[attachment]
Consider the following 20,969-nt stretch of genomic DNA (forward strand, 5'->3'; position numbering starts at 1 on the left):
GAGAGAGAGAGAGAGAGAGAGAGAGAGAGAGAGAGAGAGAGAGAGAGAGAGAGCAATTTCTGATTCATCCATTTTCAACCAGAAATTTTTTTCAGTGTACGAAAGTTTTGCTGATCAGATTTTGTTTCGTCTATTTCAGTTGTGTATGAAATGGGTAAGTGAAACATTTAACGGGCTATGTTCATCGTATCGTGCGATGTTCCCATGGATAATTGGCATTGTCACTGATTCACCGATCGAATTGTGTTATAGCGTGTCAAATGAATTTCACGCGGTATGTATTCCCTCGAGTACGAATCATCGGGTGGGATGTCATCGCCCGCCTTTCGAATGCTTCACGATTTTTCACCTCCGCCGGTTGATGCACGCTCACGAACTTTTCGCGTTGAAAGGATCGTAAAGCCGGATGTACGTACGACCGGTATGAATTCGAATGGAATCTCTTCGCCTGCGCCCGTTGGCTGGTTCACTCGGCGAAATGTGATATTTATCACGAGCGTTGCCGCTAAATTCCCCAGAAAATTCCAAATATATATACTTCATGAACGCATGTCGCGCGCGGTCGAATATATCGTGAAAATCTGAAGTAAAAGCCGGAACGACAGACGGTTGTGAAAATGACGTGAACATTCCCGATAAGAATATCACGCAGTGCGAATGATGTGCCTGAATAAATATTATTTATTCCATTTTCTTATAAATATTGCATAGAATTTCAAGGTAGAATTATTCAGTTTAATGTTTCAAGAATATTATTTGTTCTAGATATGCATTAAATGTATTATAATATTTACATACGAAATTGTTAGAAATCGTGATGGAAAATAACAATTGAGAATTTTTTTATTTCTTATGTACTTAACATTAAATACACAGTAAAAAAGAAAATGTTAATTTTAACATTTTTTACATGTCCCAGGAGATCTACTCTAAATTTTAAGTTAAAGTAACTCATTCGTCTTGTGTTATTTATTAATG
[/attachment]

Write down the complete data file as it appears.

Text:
Consider the following 20,969-nt stretch of genomic DNA (forward strand, 5'->3'; position numbering starts at 1 on the left):
GAGAGAGAGAGAGAGAGAGAGAGAGAGAGAGAGAGAGAGAGAGAGAGAGAGAGCAATTTCTGATTCATCCATTTTCAACCAGAAATTTTTTTCAGTGTACGAAAGTTTTGCTGATCAGATTTTGTTTCGTCTATTTCAGTTGTGTATGAAATGGGTAAGTGAAACATTTAACGGGCTATGTTCATCGTATCGTGCGATGTTCCCATGGATAATTGGCATTGTCACTGATTCACCGATCGAATTGTGTTATAGCGTGTCAAATGAATTTCACGCGGTATGTATTCCCTCGAGTACGAATCATCGGGTGGGATGTCATCGCCCGCCTTTCGAATGCTTCACGATTTTTCACCTCCGCCGGTTGATGCACGCTCACGAACTTTTCGCGTTGAAAGGATCGTAAAGCCGGATGTACGTACGACCGGTATGAATTCGAATGGAATCTCTTCGCCTGCGCCCGTTGGCTGGTTCACTCGGCGAAATGTGATATTTATCACGAGCGTTGCCGCTAAATTCCCCAGAAAATTCCAAATATATATACTTCATGAACGCATGTCGCGCGCGGTCGAATATATCGTGAAAATCTGAAGTAAAAGCCGGAACGACAGACGGTTGTGAAAATGACGTGAACATTCCCGATAAGAATATCACGCAGTGCGAATGATGTGCCTGAATAAATATTATTTATTCCATTTTCTTATAAATATTGCATAGAATTTCAAGGTAGAATTATTCAGTTTAATGTTTCAAGAATATTATTTGTTCTAGATATGCATTAAATGTATTATAATATTTACATACGAAATTGTTAGAAATCGTGATGGAAAATAACAATTGAGAATTTTTTTATTTCTTATGTACTTAACATTAAATACACAGTAAAAAAGAAAATGTTAATTTTAACATTTTTTACATGTCCCAGGAGATCTACTCTAAATTTTAAGTTAAAGTAACTCATTCGTCTTGTGTTATTTATTAATG